Day 59 – Lovecats

Our accommodation in Lima is located in the Barranco area of the city. Not the largest area but one is blessed with some beautiful buildings and a small park (a popular spot for first dates in Lima apparently). Some information about the area showing how it has changed over the years refers to the area as the “city of mills” and it makes me of the town I grew up in.

The phrase is where the similarity ends.  Bright sunshine and a beach are things that you certainly wouldn’t find in Oldham.  We stroll the short distance to the sea front and walk along the promenade in the morning sunshine.

The sand is dark, presumably volcanic, and full of families relaxing and enjoying their last few days of the festive break. Though it looks fun I don’t think I would ever get used to a “warm” Christmas.

A dip of the toes in the the Pacific tells you that whilst it is sunny, it’s still early in the summer and it’s not that warm yet….brrrrr!

A taxi ride takes us to far side of another area of Lima, Mirraflores.  Unlike Barrenco, it’s not a historic area, but one that is full of shops and places to eat.  We eat at a place that, like other times on the trip, you wouldn’t without a very solid guidebook recommendation.

El Enano is located on the corner of a block and open to the pavement with stools bolted to the ground providing seating round a well worn stainless steal counter.  From first impressions it doesn’t stand out from countless other basic food establishments you wouldn’t give a second thought to.  The only slight clue is the presence of a couple of other “gringos” with copies of the Lonely Planet under their arms sat their.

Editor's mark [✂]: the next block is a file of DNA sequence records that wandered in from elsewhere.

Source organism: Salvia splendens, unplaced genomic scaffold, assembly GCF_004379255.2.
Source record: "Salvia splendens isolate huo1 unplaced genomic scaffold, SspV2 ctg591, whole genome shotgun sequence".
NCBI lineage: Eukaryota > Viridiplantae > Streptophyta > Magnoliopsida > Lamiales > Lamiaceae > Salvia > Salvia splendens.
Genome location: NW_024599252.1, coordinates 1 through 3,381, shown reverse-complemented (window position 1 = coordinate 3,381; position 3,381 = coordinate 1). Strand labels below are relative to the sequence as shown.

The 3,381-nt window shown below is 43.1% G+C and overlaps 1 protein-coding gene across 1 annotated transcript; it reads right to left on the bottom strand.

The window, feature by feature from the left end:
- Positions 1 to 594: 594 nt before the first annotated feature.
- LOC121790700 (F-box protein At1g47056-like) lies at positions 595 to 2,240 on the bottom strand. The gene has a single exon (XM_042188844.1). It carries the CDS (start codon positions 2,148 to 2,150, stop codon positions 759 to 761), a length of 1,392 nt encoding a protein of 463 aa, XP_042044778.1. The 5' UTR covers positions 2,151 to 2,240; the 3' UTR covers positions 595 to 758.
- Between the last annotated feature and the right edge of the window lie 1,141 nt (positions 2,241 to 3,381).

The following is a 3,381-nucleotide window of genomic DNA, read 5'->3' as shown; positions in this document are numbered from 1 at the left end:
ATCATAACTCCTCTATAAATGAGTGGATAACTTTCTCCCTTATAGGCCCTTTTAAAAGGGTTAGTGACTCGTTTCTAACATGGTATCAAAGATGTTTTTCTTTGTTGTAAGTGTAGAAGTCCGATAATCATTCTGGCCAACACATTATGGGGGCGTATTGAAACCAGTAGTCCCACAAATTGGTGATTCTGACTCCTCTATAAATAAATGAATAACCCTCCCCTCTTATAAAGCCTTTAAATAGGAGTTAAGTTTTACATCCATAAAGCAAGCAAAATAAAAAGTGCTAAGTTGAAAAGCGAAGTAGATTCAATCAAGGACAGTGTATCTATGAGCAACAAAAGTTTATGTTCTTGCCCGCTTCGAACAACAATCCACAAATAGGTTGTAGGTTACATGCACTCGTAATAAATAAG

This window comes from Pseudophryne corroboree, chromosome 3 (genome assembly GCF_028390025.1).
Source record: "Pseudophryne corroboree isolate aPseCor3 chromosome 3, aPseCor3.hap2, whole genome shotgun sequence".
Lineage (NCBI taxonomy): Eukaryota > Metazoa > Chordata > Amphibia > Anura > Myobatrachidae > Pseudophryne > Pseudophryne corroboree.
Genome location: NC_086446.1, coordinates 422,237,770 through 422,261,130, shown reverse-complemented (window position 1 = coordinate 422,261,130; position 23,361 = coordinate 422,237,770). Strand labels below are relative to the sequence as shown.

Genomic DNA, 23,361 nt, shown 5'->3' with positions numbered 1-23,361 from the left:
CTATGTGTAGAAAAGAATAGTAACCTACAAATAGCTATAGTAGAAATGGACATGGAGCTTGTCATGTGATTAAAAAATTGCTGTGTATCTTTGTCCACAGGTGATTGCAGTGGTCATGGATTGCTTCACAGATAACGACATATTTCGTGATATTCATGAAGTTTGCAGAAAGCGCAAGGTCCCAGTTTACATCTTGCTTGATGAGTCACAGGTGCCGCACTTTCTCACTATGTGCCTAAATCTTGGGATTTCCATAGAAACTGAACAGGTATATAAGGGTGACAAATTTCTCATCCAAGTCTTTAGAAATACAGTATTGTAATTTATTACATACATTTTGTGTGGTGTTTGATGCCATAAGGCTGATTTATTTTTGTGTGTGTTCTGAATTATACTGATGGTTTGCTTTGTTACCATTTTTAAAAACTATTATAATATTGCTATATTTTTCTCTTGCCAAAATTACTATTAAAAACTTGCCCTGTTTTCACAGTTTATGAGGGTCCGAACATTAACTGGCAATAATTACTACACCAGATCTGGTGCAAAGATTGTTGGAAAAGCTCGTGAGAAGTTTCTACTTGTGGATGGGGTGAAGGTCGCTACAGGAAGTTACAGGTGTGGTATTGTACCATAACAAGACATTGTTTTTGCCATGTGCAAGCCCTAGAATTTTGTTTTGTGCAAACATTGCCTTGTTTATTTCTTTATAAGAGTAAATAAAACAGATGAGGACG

Basic the food may be, sandwiches and fruit juices, it is all prepared with the freshest of fresh ingredients right in front of you.  Yet again the recommendations never fail to deliver and it’s delicious.

Sated we head to explore the area and discover that Lima suffers a similar problem to that we experienced in Chile and Patagonia, and that is stray animals.  The “Chile Dogs” are replaced with cats. Lots and lots of cats.

In a park named the 7th July we see perhaps 20 of them stretched out in the sun. Under benches, in flowers beds, on the grass, and just across on the steps and statues of the nearby church.  We see signs that inform that it is forbidden to abandon animals here, but obviously without any success.  Very much like the street dogs, the locals clearly take them to their hearts as there is evidence of feeding and a poster that publicises a group that cares for them (complete with the now obligatory FaceBook and Twitter links).

As we move on we are approached by a group of young Peruvian college students.  They are studying tourism and have some English homework and ask for help and we agree.  The “help” is to be interviewed by them all in turn whilst it is filmed.

The questions demonstrate a good vocabulary and we enjoy answering them…up until the last question.

“Do you have a message for young people?”  Nothing makes you feel older than a group of teenagers asking if you have a message for “young people”.  Deciding that “respect your elders” would just make matters worse we mumble something about travel and pose for a photograph (hoping my grey hair and wrinkles don’t ruin it).

There is a viewpoint at the end of the road which overlooks the sea. It’s located on the top floor of an open air shopping centre full shops and cafés and we watch the sunset whilst having a cool drink. I don’t think either of us has been to a more beautifully located shopping centre. Ever.


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